How do FPGA Modules Drive Real-Time Applications? – 8400530
FPGA Modules with an Integrated Processor Drive Real-Time Applications
Engineers developing DSP and high speed logic applications are now well-aware that FPGA modules can help them create an integrated, sophisticated solution. The availability of commercial off-the-shelf (COTS) FPGA boards can make these solutions viable and do so in reduced development times. Today, with systems architected to perform extremely time-critical tasks on a COTS FPGA module, the host CPU is often relegated to managing the flow of processed data to and from the FPGA module across a PCI-X bus, PCIe, Serial RapidIO, or other data interface. This data transfer is usually necessary because some processing or data storage activities are shared between the FPGA module and host CPU. Must these activities be shared? Could more processing and management of the data be performed in one place? If the application has high-speed requirements and more of the slower data management or calculation tasks can be lifted from the host CPU, then a COTS FPGA module with an integrated processor might be the solution.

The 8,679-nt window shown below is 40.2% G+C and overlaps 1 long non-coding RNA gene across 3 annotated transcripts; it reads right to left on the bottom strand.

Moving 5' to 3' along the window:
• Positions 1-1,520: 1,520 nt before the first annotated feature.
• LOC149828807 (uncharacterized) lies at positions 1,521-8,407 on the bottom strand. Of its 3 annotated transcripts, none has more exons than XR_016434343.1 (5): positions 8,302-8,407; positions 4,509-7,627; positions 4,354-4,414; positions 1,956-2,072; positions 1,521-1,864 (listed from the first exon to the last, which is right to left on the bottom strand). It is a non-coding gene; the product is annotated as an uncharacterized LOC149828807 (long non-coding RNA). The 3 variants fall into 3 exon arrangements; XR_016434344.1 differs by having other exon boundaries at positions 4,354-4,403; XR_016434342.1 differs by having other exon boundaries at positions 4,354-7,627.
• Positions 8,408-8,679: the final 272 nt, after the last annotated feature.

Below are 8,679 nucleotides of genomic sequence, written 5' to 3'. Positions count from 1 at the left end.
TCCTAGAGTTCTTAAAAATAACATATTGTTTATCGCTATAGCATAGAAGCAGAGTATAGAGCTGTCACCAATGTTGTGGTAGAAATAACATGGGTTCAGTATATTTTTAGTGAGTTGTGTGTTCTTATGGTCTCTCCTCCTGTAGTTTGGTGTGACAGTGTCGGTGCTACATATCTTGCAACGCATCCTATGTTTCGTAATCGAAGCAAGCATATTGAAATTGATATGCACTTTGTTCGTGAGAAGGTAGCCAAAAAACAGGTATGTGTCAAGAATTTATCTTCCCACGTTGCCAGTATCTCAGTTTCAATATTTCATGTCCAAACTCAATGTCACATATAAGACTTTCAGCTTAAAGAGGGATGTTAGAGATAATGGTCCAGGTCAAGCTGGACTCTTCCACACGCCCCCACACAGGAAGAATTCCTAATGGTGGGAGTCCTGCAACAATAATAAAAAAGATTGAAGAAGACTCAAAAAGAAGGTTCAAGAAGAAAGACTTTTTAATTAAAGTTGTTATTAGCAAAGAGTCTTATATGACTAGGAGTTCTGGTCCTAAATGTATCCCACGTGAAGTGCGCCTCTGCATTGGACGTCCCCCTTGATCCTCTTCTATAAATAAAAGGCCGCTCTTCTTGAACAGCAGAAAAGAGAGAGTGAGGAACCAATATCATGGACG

FPGAs, by design, are massively parallel processing devices. Processes such as image processing, where a large amount of data has to be manipulated and filtered simultaneously, can take advantage of this parallel processing capability. The language developed to process this information, VHDL, is well-suited to create the parallel processes necessary. On the other hand, CPUs are designed to process complex, but sequential, configurable data manipulations. Mixed resolution matrix processes used to rotate an image are one example best handled by a CPU. Coding for the CPU process is usually written in one of the popular high level languages (HLL) such as C++. When both the FPGA and the processor appeared to have a natural fit within the application, the norm was to marry the two devices in an attempt to optimize the application’s data processing. The problem that arose from this approach was the constant and time-consuming task of passing sizable chunks of data between the FPGA and processor. This problem can be minimized, or even eliminated, if the two components can be united in a single, integrated design
So, how does a design engineer gain access to the computational and data management conveniences afforded by a processor within an FPGA?
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